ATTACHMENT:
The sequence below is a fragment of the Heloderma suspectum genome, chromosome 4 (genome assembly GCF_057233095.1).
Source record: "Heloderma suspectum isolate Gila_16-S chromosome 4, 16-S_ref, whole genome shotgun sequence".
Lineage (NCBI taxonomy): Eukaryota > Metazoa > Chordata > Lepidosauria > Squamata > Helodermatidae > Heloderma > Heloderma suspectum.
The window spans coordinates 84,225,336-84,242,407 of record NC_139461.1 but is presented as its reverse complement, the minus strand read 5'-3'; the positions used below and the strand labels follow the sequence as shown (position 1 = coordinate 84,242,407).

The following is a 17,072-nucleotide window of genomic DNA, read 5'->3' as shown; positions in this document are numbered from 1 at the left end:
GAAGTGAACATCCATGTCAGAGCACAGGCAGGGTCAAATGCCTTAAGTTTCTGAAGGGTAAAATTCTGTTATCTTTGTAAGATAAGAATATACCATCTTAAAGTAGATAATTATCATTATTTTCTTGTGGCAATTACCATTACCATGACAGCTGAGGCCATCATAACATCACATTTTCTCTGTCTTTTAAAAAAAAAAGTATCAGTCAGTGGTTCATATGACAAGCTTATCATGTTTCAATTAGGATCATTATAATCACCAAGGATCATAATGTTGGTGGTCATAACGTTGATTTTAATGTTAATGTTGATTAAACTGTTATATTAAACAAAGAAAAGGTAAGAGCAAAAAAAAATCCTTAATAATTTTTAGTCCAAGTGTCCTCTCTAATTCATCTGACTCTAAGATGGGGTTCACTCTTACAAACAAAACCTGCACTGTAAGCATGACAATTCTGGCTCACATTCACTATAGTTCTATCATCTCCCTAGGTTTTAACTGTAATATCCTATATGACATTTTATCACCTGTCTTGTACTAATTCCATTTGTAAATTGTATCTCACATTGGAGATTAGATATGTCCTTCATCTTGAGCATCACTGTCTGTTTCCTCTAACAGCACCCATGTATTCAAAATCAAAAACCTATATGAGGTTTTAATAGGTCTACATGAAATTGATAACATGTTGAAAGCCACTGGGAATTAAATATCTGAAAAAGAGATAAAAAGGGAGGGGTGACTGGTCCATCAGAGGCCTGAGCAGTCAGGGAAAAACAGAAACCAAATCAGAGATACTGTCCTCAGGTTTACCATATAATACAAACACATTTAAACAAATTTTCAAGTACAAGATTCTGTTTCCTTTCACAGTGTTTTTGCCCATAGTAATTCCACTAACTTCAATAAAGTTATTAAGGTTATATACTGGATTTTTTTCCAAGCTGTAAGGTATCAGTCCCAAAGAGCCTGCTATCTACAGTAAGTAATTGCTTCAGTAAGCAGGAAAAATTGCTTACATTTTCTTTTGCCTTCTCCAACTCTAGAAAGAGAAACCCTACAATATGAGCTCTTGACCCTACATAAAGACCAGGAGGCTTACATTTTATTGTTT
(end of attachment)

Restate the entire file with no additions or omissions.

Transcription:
The sequence below is a fragment of the Heloderma suspectum genome, chromosome 4 (genome assembly GCF_057233095.1).
Source record: "Heloderma suspectum isolate Gila_16-S chromosome 4, 16-S_ref, whole genome shotgun sequence".
Lineage (NCBI taxonomy): Eukaryota > Metazoa > Chordata > Lepidosauria > Squamata > Helodermatidae > Heloderma > Heloderma suspectum.
The window spans coordinates 84,225,336-84,242,407 of record NC_139461.1 but is presented as its reverse complement, the minus strand read 5'-3'; the positions used below and the strand labels follow the sequence as shown (position 1 = coordinate 84,242,407).

The following is a 17,072-nucleotide window of genomic DNA, read 5'->3' as shown; positions in this document are numbered from 1 at the left end:
GAAGTGAACATCCATGTCAGAGCACAGGCAGGGTCAAATGCCTTAAGTTTCTGAAGGGTAAAATTCTGTTATCTTTGTAAGATAAGAATATACCATCTTAAAGTAGATAATTATCATTATTTTCTTGTGGCAATTACCATTACCATGACAGCTGAGGCCATCATAACATCACATTTTCTCTGTCTTTTAAAAAAAAAAGTATCAGTCAGTGGTTCATATGACAAGCTTATCATGTTTCAATTAGGATCATTATAATCACCAAGGATCATAATGTTGGTGGTCATAACGTTGATTTTAATGTTAATGTTGATTAAACTGTTATATTAAACAAAGAAAAGGTAAGAGCAAAAAAAAATCCTTAATAATTTTTAGTCCAAGTGTCCTCTCTAATTCATCTGACTCTAAGATGGGGTTCACTCTTACAAACAAAACCTGCACTGTAAGCATGACAATTCTGGCTCACATTCACTATAGTTCTATCATCTCCCTAGGTTTTAACTGTAATATCCTATATGACATTTTATCACCTGTCTTGTACTAATTCCATTTGTAAATTGTATCTCACATTGGAGATTAGATATGTCCTTCATCTTGAGCATCACTGTCTGTTTCCTCTAACAGCACCCATGTATTCAAAATCAAAAACCTATATGAGGTTTTAATAGGTCTACATGAAATTGATAACATGTTGAAAGCCACTGGGAATTAAATATCTGAAAAAGAGATAAAAAGGGAGGGGTGACTGGTCCATCAGAGGCCTGAGCAGTCAGGGAAAAACAGAAACCAAATCAGAGATACTGTCCTCAGGTTTACCATATAATACAAACACATTTAAACAAATTTTCAAGTACAAGATTCTGTTTCCTTTCACAGTGTTTTTGCCCATAGTAATTCCACTAACTTCAATAAAGTTATTAAGGTTATATACTGGATTTTTTTCCAAGCTGTAAGGTATCAGTCCCAAAGAGCCTGCTATCTACAGTAAGTAATTGCTTCAGTAAGCAGGAAAAATTGCTTACATTTTCTTTTGCCTTCTCCAACTCTAGAAAGAGAAACCCTACAATATGAGCTCTTGACCCTACATAAAGACCAGGAGGCTTACATTTTATTGTTT